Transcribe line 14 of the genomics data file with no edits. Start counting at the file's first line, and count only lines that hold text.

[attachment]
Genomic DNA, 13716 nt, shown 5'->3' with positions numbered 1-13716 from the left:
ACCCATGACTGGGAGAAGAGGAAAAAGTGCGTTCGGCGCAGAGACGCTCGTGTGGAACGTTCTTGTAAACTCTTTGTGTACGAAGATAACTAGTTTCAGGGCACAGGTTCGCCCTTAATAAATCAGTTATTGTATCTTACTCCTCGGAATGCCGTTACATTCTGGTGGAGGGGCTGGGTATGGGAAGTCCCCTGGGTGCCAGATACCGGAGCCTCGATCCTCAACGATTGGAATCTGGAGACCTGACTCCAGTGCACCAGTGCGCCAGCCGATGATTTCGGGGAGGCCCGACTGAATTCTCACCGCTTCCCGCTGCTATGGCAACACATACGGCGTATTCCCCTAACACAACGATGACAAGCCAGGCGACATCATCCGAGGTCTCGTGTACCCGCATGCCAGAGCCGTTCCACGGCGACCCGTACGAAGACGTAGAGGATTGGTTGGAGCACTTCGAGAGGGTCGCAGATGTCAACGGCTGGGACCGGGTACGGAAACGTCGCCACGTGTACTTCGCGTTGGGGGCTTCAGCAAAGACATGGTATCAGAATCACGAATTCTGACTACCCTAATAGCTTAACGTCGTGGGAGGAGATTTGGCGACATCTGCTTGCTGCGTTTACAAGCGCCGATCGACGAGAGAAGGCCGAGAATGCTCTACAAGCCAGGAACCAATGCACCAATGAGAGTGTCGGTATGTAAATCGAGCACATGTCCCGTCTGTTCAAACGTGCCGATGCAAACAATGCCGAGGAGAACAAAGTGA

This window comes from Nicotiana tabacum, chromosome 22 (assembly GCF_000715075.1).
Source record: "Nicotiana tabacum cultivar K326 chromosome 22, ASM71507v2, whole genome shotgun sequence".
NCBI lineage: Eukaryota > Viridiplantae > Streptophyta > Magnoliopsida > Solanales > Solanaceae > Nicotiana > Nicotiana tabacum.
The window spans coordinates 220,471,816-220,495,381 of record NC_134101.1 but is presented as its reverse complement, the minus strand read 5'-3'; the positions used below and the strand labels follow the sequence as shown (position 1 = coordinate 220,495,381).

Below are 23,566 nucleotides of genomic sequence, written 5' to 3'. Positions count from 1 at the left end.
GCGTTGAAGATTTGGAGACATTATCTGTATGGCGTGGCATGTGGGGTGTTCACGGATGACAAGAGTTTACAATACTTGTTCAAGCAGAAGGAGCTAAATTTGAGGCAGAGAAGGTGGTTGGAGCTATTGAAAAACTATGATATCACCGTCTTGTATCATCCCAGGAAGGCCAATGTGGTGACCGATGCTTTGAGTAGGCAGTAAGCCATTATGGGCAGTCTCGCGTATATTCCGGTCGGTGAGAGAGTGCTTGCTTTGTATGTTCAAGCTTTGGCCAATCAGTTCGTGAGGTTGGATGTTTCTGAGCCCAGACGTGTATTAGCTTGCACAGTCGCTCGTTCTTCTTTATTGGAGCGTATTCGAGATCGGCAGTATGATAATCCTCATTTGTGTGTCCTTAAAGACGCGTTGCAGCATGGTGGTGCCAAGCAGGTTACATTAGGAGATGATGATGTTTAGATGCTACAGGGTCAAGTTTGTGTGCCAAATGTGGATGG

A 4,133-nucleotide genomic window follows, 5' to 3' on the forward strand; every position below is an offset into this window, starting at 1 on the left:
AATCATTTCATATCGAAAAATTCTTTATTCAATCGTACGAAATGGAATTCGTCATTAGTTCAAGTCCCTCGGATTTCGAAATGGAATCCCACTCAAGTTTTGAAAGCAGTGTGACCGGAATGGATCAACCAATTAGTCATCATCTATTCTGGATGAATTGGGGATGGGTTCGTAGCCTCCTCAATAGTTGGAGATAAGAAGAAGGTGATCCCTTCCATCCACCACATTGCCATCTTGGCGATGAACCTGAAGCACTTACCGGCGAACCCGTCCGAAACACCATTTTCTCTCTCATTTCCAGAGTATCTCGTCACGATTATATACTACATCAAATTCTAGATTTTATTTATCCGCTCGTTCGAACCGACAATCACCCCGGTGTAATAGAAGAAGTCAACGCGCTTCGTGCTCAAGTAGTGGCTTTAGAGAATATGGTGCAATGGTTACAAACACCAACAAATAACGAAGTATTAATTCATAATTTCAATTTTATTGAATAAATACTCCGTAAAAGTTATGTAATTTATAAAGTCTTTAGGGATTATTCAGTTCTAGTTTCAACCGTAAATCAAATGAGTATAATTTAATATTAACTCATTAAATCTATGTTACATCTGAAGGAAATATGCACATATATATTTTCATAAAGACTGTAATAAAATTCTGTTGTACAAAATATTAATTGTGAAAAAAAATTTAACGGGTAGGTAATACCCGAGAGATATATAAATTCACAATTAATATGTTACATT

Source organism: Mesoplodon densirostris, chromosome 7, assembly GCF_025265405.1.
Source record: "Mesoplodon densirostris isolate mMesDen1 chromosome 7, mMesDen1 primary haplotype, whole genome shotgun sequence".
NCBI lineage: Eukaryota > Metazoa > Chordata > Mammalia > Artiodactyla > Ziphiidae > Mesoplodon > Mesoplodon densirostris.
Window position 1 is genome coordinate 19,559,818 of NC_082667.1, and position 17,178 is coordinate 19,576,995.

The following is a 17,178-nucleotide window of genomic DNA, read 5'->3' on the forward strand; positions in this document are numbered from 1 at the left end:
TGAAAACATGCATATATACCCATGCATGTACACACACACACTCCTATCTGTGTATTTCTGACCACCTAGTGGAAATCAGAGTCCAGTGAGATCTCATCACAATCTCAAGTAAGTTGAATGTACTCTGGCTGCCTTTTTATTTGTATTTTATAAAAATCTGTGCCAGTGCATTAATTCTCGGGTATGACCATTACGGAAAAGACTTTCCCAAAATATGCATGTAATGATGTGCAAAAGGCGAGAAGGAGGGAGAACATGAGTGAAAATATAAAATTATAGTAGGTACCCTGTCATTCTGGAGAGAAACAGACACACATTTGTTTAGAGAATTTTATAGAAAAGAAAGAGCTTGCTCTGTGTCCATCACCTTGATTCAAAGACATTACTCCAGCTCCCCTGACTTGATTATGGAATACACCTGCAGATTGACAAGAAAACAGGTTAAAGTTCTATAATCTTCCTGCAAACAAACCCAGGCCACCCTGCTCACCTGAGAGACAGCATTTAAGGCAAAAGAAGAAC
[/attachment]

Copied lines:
Window position 1 is genome coordinate 19,559,818 of NC_082667.1, and position 17,178 is coordinate 19,576,995.